For investors looking to benefit from a recovery and a shift back into the industrial economy, coal producers offer an ideal way to back such an outlook. Currently, Arch Coal (ACI) is rated a "buy" on the Street while Peabody (BTU) is rated near a "strong buy." The two have recently been revised downwards following signs of greater macro uncertainty. Consensus estimates for EPS fell for a net change of -2.8% at Arch Coal versus -33.4% at Peabody.
From a multiples perspective, Peabody is significantly the cheaper of the two. It trades at a respective 9.9x and 7.8x past and forward earnings with a dividend yield of 0.9%. Arch Coal, on the other hand, trades at a respective 19.6x and 7.9x past and forward earnings.
At the third quarter earnings call, Peabody's CEO, Greg Boyce, noted improving developments:
Now in a time when one can receive mixed signals from the equity and asset markets, I'm pleased to report that our business is not only sound but set for significant growth with our organic platform and the successful acquisition of Macarthur Coal. Peabody's on track for record revenues and EBITDA this year. Demand and pricing for our products is favorable, our pipeline of projects is strong and for every caution light we see in macroeconomic data, there are multiple favorable signals at the coal market level.
So if you consider these following data points in the global markets, global GDP is still expected to come in at more than 3% growth in 2011. Global scale production is up 9% year-to-date, and projections continue to call for more than 5% growth in steel production for 2012, equaling a rise of 50 million tons of met coal use just next year.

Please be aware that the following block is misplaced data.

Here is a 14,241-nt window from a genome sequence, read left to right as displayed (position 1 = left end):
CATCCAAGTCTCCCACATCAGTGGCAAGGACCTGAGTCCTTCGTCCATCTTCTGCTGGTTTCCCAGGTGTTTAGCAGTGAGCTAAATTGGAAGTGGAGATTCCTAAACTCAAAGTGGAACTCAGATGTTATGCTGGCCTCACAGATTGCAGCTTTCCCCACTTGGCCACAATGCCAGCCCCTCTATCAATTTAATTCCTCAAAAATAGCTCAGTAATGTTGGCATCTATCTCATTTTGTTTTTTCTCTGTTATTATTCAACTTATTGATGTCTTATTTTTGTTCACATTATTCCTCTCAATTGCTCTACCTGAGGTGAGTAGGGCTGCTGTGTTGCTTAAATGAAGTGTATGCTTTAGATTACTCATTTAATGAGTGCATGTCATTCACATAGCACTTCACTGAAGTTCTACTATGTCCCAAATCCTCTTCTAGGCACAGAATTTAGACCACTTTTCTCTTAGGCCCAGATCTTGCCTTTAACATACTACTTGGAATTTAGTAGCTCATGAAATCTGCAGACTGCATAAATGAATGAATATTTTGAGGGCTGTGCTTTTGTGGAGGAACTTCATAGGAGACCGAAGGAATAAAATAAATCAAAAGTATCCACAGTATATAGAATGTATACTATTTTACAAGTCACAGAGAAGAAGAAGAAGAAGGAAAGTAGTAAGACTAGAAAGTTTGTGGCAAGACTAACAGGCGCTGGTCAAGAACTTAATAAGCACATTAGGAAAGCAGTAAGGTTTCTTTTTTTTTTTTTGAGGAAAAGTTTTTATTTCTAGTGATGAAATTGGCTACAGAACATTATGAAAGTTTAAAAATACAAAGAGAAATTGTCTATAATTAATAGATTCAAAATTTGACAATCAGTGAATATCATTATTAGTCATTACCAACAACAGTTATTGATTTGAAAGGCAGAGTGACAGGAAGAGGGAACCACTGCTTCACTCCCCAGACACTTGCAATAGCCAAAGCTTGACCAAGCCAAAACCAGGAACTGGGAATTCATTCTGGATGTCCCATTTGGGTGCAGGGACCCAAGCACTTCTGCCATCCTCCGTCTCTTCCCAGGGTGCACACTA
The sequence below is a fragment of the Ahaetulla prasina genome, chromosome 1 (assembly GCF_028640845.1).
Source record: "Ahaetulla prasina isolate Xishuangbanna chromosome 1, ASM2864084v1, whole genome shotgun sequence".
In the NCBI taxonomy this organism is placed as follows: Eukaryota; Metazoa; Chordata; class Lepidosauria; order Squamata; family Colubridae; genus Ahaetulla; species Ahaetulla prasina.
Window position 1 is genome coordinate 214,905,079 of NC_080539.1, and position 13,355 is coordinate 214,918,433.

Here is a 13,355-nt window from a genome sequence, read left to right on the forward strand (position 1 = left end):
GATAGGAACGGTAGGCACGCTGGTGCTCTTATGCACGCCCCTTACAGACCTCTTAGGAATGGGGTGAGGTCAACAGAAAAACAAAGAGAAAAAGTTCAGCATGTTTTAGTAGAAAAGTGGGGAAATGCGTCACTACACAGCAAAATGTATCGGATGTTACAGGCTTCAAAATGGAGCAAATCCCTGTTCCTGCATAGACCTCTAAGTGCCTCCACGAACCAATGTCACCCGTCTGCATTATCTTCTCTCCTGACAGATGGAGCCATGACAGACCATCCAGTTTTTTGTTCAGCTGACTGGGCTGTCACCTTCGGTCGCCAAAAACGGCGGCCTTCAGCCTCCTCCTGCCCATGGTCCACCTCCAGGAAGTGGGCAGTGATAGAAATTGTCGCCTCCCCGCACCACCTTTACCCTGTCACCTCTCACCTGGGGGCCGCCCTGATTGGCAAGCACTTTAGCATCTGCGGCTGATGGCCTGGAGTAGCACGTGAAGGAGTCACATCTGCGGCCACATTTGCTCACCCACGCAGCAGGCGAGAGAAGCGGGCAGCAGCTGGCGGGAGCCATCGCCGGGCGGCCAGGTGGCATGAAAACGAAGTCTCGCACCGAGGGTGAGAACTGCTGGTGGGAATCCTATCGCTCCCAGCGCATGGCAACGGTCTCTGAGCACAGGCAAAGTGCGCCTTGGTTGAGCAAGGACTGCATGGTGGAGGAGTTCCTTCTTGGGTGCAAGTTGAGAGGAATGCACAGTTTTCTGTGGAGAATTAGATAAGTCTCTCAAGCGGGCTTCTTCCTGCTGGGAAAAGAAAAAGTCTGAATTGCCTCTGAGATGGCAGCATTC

Fourth quarter results were nevertheless dismal for the firm. EPS of $0.98 was significantly below expectations. With that said, ROIC is set to take off after 2012 and expand by 300 bps until 2014. In the next year alone, the Macarthur integration will yield $80M worth of synergies.
Consensus estimates for Peabody's EPS forecast that it will decline by 12% to $3.31 in 2012 and then grow by 43.5% and 3.4% in the following two years. Assuming a multiple of 12x and a conservative 2013 EPS of $4.71, the stock has 51.2% upside.
Arch Coal recently signs long-term coal throughput contract with Kinder Morgan wherein the former will help expand the latter's $140M investments in export facilities. Despite longwall outages in Mount Laurel, the company still has impressive capacity. And the expansion into Appalachia with cheap longwall mines at Tygart Valley will only further diversify met coal supply. Beckley and Sentinel continue to impress as the company focuses on expanding scale.
Consensus estimates for Arch Coal's EPS forecast that it will grow by 2.6% to $1.17 in 2011 and then by 68.4% and 22.4% in the following two years. Assuming a multiple of 9.5x and a conservative 2012 EPS of $1.93, the rough intrinsic value of the stock is $21.96.